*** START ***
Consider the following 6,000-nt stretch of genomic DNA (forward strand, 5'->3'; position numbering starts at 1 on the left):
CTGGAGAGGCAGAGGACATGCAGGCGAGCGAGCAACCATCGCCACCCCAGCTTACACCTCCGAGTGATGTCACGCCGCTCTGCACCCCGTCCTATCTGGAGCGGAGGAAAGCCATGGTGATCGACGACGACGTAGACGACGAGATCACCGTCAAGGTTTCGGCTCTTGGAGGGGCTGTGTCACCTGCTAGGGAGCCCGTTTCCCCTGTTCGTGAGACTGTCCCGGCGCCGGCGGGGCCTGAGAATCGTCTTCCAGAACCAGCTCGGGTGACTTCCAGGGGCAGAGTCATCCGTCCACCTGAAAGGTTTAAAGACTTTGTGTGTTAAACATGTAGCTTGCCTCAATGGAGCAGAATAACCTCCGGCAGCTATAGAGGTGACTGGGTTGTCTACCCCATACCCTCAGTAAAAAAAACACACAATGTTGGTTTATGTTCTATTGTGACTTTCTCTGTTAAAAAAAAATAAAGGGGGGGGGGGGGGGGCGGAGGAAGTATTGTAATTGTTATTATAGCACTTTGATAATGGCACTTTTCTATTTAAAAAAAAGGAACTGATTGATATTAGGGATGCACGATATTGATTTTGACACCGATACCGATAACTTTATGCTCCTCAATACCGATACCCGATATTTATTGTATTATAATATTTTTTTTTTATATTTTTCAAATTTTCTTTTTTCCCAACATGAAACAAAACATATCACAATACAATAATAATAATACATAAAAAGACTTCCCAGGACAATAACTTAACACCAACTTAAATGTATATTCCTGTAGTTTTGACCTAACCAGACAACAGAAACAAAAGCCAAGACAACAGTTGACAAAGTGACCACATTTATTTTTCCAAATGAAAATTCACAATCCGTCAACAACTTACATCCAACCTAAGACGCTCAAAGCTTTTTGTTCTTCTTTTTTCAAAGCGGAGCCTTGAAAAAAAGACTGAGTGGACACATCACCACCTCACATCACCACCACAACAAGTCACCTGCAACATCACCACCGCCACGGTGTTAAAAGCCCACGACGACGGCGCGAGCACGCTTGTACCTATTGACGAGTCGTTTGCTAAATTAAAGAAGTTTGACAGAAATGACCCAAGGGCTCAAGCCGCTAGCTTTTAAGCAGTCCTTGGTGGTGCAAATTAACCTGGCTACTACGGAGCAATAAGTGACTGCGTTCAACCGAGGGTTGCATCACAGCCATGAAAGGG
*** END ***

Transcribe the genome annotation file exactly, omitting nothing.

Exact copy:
Consider the following 6,000-nt stretch of genomic DNA (forward strand, 5'->3'; position numbering starts at 1 on the left):
CTGGAGAGGCAGAGGACATGCAGGCGAGCGAGCAACCATCGCCACCCCAGCTTACACCTCCGAGTGATGTCACGCCGCTCTGCACCCCGTCCTATCTGGAGCGGAGGAAAGCCATGGTGATCGACGACGACGTAGACGACGAGATCACCGTCAAGGTTTCGGCTCTTGGAGGGGCTGTGTCACCTGCTAGGGAGCCCGTTTCCCCTGTTCGTGAGACTGTCCCGGCGCCGGCGGGGCCTGAGAATCGTCTTCCAGAACCAGCTCGGGTGACTTCCAGGGGCAGAGTCATCCGTCCACCTGAAAGGTTTAAAGACTTTGTGTGTTAAACATGTAGCTTGCCTCAATGGAGCAGAATAACCTCCGGCAGCTATAGAGGTGACTGGGTTGTCTACCCCATACCCTCAGTAAAAAAAACACACAATGTTGGTTTATGTTCTATTGTGACTTTCTCTGTTAAAAAAAAATAAAGGGGGGGGGGGGGGGGCGGAGGAAGTATTGTAATTGTTATTATAGCACTTTGATAATGGCACTTTTCTATTTAAAAAAAAGGAACTGATTGATATTAGGGATGCACGATATTGATTTTGACACCGATACCGATAACTTTATGCTCCTCAATACCGATACCCGATATTTATTGTATTATAATATTTTTTTTTTATATTTTTCAAATTTTCTTTTTTCCCAACATGAAACAAAACATATCACAATACAATAATAATAATACATAAAAAGACTTCCCAGGACAATAACTTAACACCAACTTAAATGTATATTCCTGTAGTTTTGACCTAACCAGACAACAGAAACAAAAGCCAAGACAACAGTTGACAAAGTGACCACATTTATTTTTCCAAATGAAAATTCACAATCCGTCAACAACTTACATCCAACCTAAGACGCTCAAAGCTTTTTGTTCTTCTTTTTTCAAAGCGGAGCCTTGAAAAAAAGACTGAGTGGACACATCACCACCTCACATCACCACCACAACAAGTCACCTGCAACATCACCACCGCCACGGTGTTAAAAGCCCACGACGACGGCGCGAGCACGCTTGTACCTATTGACGAGTCGTTTGCTAAATTAAAGAAGTTTGACAGAAATGACCCAAGGGCTCAAGCCGCTAGCTTTTAAGCAGTCCTTGGTGGTGCAAATTAACCTGGCTACTACGGAGCAATAAGTGACTGCGTTCAACCGAGGGTTGCATCACAGCCATGAAAGGG